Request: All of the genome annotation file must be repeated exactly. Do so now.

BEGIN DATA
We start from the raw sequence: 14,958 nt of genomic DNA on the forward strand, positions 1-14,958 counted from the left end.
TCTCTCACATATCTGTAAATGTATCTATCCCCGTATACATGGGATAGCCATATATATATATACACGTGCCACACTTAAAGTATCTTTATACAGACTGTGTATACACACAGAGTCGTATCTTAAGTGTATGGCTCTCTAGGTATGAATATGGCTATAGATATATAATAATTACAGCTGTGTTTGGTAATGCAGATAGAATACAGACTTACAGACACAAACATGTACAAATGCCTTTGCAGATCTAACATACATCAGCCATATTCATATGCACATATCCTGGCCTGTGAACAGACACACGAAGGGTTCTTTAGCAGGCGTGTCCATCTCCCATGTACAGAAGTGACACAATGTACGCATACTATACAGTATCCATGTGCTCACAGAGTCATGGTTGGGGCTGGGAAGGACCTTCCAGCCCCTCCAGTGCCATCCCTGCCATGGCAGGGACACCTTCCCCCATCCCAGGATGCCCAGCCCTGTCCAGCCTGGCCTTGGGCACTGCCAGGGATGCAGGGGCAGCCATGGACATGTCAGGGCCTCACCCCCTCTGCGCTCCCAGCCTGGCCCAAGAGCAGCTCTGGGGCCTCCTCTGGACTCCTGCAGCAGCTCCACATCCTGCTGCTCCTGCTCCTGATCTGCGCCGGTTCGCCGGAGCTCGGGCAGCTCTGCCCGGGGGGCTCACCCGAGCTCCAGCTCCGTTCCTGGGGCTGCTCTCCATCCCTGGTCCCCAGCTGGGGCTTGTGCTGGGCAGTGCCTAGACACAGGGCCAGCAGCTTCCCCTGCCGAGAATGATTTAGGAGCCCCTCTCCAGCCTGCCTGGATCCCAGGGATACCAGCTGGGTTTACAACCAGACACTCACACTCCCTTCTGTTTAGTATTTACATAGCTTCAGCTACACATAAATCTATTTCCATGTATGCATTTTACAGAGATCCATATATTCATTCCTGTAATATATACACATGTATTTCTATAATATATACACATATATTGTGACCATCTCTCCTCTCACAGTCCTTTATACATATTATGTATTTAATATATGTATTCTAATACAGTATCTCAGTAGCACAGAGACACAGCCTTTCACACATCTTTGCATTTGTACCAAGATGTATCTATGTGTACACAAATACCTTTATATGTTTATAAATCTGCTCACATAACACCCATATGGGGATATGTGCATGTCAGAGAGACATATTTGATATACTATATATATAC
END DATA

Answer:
We start from the raw sequence: 14,958 nt of genomic DNA on the forward strand, positions 1-14,958 counted from the left end.
TCTCTCACATATCTGTAAATGTATCTATCCCCGTATACATGGGATAGCCATATATATATATACACGTGCCACACTTAAAGTATCTTTATACAGACTGTGTATACACACAGAGTCGTATCTTAAGTGTATGGCTCTCTAGGTATGAATATGGCTATAGATATATAATAATTACAGCTGTGTTTGGTAATGCAGATAGAATACAGACTTACAGACACAAACATGTACAAATGCCTTTGCAGATCTAACATACATCAGCCATATTCATATGCACATATCCTGGCCTGTGAACAGACACACGAAGGGTTCTTTAGCAGGCGTGTCCATCTCCCATGTACAGAAGTGACACAATGTACGCATACTATACAGTATCCATGTGCTCACAGAGTCATGGTTGGGGCTGGGAAGGACCTTCCAGCCCCTCCAGTGCCATCCCTGCCATGGCAGGGACACCTTCCCCCATCCCAGGATGCCCAGCCCTGTCCAGCCTGGCCTTGGGCACTGCCAGGGATGCAGGGGCAGCCATGGACATGTCAGGGCCTCACCCCCTCTGCGCTCCCAGCCTGGCCCAAGAGCAGCTCTGGGGCCTCCTCTGGACTCCTGCAGCAGCTCCACATCCTGCTGCTCCTGCTCCTGATCTGCGCCGGTTCGCCGGAGCTCGGGCAGCTCTGCCCGGGGGGCTCACCCGAGCTCCAGCTCCGTTCCTGGGGCTGCTCTCCATCCCTGGTCCCCAGCTGGGGCTTGTGCTGGGCAGTGCCTAGACACAGGGCCAGCAGCTTCCCCTGCCGAGAATGATTTAGGAGCCCCTCTCCAGCCTGCCTGGATCCCAGGGATACCAGCTGGGTTTACAACCAGACACTCACACTCCCTTCTGTTTAGTATTTACATAGCTTCAGCTACACATAAATCTATTTCCATGTATGCATTTTACAGAGATCCATATATTCATTCCTGTAATATATACACATGTATTTCTATAATATATACACATATATTGTGACCATCTCTCCTCTCACAGTCCTTTATACATATTATGTATTTAATATATGTATTCTAATACAGTATCTCAGTAGCACAGAGACACAGCCTTTCACACATCTTTGCATTTGTACCAAGATGTATCTATGTGTACACAAATACCTTTATATGTTTATAAATCTGCTCACATAACACCCATATGGGGATATGTGCATGTCAGAGAGACATATTTGATATACTATATATATAC